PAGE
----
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Young adults in New York and California may be among the chief beneficiaries of Obamacare. Here's how the new premium structure will work.

Americans have been hearing that the implementation of the Affordable Health Care Act next January 1 will raise premiums, lower premiums, or even make health insurance completely free.

For two large groups of uninsured Americans, however, health insurance is about to become much more affordable, no more expensive than the average cell phone bill.

Who are the big beneficiaries of Obamacare?

Young adults under the age of 30 who live in California or New York are clear winners under Obamacare. Although many uninsured under-30's simply can't afford health insurance now, most will be able afford excellent coverage next year, thanks to a system of tax credits and fixed insurance rates.

Who will get their coverage for free?

Anyone whose household income is less than 138% of the federal poverty level is entitled to free coverage in states that have expanded Medicaid (including New York and California but not some other large-population states such as Texas and Florida). This means that your coverage will cost nothing if you are a US citizen, you apply during the open season (from October 1, 2013 through March 31, 2014), you aren't in jail, and:

  • You are single and your earn no more than $15,856 per year.
  • You live in a household of two persons and both of you together earn no more than $21,404 per year together. "Roommates" generally would be considered two single people.
  • You live in a household of three persons and your household earns no more than $26,952 per year.
  • You live in a household of four persons and your household earns no more than $32,500 per year.

Who will get their coverage at a greatly reduced cost?

Even if you don't qualify for Medicaid (Cover California or Cover New York), single people who earn no more than $45,960 per year and couples who earn no more than $62,040 per year will get part of their insurance premiums paid for with a tax credit.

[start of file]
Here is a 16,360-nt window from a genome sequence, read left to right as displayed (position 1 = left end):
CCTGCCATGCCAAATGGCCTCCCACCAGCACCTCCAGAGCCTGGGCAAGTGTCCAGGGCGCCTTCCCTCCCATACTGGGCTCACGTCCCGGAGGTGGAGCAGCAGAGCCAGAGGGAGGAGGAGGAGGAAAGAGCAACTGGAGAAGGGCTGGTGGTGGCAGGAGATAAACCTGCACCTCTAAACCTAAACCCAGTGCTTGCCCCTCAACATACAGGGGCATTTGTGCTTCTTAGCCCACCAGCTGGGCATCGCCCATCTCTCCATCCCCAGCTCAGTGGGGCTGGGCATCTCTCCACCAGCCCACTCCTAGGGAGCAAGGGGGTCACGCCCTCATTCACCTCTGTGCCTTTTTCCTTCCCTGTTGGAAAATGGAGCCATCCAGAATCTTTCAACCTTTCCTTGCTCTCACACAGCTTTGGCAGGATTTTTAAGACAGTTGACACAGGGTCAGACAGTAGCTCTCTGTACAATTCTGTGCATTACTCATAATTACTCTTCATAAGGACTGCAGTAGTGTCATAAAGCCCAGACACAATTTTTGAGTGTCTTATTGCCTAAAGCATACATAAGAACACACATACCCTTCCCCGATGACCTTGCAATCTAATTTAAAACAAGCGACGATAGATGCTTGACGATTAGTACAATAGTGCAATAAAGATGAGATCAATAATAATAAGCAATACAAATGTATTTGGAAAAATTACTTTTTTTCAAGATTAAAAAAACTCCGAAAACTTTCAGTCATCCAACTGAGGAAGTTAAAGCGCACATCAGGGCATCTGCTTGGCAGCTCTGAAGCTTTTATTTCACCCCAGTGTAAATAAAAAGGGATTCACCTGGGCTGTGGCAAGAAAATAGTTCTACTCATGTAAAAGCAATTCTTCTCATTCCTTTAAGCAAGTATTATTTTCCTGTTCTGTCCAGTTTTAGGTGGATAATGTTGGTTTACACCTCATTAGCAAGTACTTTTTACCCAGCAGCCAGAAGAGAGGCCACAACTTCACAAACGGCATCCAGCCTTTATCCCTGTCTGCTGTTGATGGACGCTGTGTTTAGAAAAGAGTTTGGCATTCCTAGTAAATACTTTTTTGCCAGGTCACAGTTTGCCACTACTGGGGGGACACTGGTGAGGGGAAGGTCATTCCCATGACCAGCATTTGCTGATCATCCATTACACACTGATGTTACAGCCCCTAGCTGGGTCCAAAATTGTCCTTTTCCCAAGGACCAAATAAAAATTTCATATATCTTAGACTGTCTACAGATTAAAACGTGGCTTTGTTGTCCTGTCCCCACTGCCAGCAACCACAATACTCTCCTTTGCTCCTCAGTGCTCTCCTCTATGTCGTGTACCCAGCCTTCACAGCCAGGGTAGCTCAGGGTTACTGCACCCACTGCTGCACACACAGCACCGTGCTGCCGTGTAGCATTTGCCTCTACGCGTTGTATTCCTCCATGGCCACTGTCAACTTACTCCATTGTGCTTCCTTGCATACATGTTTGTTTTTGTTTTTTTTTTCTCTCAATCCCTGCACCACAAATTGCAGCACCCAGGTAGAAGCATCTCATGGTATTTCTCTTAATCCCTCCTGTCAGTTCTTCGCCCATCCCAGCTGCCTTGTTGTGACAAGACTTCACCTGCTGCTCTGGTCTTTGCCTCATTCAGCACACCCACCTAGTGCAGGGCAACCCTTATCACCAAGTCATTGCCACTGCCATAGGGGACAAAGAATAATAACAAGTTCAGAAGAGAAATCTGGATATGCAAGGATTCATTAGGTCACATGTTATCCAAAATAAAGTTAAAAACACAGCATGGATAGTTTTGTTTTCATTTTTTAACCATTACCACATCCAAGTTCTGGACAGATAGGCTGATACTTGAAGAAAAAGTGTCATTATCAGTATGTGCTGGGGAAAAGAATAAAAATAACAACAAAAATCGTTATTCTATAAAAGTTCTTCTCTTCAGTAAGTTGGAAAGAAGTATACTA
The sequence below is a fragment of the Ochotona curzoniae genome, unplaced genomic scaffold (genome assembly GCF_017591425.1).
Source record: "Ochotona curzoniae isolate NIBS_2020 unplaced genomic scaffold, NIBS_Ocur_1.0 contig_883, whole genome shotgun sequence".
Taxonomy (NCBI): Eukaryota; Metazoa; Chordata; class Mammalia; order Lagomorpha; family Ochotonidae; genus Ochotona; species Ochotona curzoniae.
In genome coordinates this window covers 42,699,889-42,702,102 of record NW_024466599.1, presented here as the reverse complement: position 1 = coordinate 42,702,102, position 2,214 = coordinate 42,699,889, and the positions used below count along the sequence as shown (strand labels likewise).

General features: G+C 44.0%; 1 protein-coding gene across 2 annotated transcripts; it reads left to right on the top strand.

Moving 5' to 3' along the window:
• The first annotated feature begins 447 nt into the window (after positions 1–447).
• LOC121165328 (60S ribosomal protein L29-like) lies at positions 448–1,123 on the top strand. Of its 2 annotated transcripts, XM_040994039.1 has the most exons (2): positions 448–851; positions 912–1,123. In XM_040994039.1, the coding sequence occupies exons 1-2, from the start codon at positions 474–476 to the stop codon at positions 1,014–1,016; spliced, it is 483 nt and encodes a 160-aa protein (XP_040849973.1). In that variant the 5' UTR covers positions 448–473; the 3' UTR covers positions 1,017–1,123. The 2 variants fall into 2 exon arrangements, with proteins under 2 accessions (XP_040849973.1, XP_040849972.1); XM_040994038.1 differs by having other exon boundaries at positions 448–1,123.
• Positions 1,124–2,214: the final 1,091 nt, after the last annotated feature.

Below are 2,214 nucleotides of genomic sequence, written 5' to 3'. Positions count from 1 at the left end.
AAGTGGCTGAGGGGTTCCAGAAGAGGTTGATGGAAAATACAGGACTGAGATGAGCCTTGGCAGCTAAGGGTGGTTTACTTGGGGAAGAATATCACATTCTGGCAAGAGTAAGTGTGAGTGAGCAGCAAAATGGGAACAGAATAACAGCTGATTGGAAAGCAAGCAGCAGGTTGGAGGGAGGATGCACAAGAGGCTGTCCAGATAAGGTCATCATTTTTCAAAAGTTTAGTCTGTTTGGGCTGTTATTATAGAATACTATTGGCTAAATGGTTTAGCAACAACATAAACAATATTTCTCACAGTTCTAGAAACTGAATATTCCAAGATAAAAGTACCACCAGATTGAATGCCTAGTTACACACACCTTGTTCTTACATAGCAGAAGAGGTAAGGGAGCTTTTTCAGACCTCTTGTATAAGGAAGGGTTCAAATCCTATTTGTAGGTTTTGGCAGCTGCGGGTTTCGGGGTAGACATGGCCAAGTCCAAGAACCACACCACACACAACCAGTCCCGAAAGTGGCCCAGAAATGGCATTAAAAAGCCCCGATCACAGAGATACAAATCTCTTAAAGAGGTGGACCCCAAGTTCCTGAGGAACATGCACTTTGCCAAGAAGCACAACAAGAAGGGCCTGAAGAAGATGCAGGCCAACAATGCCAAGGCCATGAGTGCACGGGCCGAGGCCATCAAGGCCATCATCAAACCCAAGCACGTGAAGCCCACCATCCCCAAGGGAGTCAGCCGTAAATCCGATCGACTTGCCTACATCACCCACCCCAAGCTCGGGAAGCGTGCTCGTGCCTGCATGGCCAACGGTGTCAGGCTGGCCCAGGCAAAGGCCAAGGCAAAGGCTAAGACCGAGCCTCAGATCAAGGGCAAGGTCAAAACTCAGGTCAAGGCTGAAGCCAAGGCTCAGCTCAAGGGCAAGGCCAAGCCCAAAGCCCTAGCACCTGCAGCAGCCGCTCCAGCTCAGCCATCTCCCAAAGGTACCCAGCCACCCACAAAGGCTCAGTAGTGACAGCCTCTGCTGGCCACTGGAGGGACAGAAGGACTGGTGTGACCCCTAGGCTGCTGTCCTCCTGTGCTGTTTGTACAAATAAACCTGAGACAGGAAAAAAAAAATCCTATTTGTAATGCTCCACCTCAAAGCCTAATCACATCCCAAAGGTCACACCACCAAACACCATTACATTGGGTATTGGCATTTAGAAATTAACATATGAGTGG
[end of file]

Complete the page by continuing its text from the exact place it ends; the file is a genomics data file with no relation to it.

You sign up for the plan, and the federal government sends a lump sum to the insurance company at the beginning of the year. You then pay reduced monthly premiums the rest of the year. Because the payment is a tax credit, if it turns out that your income is unexpected high, you win the lottery, for instance, you may have to pay part of the credit back when you file your 2014 taxes in 2015.

But do 20-somethings really want health insurance?

Because doctors usually won't take patients who don't have health insurance, right now many 20-somethings would have to go an emergency room for common health problems. Emergency rooms are breathtakingly expensive. Even a simple problem can cost $1,000 to $10,000 in emergency room charges. Most young adults want at least a "bronze" plan that would protect them from high bills, even if they had to pay for a few routine office visits.

How much will minimal health care coverage cost?

In California, the least expensive health care plan, after subsidies, will cost $4 per month.

Coverage with Kaiser-Permanente's HMO system, which is extremely easy to use, typically costs $40 to $100 per month for a plan with high deductibles. Even young adults earning over $45K a year who have existing healthcare problems can get their coverage for $240 a month or less--which covers common recurring costs such as many kinds of skin care, birth control pills, prescriptions, and routine doctor visits.

In California, the average plan for someone under 30 will cost $243 per month before the subsidy, but only $101 per month after the tax credit. In New York, the average plan for someone under 30 will cost $337 per month before the subsidy, but $104 per month after the tax credit. The tax credit is paid directly to the insurance company.

What if I don't live in New York or California?

You will still be eligible for the insurance subsidy, which in some cases brings the cost of insurance down from $5 to $50 per month, if your estimated income for 2014 is above the level for Medicaid eligibility, no matter where you live.

If you report an income below the Medicaid cutoff levels and you live in a state that has rejected Medicaid expansion, however, you will not get any coverage at all.

Where do I sign up?

Visit www.healthcare.gov on or after October 1, 2013, but as soon as possible. Freedom from catastrophic healthcare expenses may cost just a few dollars a month and take less than hour for the application.

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